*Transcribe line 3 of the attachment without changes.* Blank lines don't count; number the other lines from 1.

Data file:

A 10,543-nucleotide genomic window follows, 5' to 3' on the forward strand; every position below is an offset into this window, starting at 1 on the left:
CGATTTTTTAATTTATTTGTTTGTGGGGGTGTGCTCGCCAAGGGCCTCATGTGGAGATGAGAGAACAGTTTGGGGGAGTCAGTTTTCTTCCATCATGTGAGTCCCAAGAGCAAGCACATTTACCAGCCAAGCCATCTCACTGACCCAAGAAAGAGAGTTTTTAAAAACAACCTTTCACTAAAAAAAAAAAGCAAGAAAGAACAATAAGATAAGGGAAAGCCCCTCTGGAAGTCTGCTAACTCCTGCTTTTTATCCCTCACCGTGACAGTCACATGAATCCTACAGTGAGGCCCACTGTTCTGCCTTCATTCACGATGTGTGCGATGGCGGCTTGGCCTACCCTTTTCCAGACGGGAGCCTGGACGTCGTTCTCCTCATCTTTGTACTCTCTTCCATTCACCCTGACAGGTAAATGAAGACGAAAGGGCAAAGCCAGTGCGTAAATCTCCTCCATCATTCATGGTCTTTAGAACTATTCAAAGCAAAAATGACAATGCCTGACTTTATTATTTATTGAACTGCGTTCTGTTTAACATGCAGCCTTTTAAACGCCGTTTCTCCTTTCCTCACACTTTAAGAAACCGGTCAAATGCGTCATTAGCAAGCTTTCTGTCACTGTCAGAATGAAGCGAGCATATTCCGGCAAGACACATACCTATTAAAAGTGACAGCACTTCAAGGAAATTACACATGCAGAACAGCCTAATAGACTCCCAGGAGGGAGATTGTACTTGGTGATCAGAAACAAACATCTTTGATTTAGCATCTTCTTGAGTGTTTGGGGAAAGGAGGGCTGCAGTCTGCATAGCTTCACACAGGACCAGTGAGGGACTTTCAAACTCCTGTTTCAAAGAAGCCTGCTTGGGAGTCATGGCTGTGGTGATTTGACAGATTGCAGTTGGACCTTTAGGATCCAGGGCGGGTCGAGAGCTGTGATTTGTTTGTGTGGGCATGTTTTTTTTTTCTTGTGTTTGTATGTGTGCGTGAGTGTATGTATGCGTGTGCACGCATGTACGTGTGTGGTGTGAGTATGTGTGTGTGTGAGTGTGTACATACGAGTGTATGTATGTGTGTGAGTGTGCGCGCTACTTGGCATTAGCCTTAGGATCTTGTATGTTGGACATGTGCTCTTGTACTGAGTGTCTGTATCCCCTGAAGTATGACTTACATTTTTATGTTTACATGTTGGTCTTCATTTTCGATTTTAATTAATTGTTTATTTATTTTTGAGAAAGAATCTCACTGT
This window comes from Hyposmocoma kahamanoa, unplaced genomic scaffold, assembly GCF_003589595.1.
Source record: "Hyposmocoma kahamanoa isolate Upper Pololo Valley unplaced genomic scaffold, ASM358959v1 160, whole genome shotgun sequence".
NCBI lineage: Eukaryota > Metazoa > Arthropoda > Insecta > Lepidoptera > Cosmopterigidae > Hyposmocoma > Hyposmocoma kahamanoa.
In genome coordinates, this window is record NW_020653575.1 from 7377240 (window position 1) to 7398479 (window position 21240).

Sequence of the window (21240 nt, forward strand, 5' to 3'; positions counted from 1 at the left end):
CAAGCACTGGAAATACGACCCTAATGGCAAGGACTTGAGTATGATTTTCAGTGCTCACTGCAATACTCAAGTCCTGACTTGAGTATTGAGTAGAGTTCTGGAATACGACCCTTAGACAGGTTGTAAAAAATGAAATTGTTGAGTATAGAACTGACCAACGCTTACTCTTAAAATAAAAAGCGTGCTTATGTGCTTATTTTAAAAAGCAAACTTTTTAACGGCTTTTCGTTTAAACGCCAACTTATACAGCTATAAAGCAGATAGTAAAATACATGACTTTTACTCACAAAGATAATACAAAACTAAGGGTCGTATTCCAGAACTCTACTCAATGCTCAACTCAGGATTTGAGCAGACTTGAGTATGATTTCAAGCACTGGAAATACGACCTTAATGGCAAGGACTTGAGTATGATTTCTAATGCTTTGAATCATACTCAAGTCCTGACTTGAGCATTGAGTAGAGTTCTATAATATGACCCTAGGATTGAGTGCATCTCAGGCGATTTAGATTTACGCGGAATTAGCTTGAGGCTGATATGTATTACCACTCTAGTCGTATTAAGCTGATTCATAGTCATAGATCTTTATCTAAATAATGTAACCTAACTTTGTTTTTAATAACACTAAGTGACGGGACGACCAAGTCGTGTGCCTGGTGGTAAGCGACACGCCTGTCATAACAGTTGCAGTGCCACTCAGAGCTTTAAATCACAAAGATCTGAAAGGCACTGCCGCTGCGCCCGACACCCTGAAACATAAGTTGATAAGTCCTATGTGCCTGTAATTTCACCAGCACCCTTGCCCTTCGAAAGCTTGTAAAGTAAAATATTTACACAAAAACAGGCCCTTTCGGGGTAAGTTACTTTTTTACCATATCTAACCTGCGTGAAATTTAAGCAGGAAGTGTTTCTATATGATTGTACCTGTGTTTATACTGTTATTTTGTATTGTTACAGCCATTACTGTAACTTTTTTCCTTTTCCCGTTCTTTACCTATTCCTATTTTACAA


This window comes from Hyposmocoma kahamanoa, unplaced genomic scaffold, assembly GCF_003589595.1.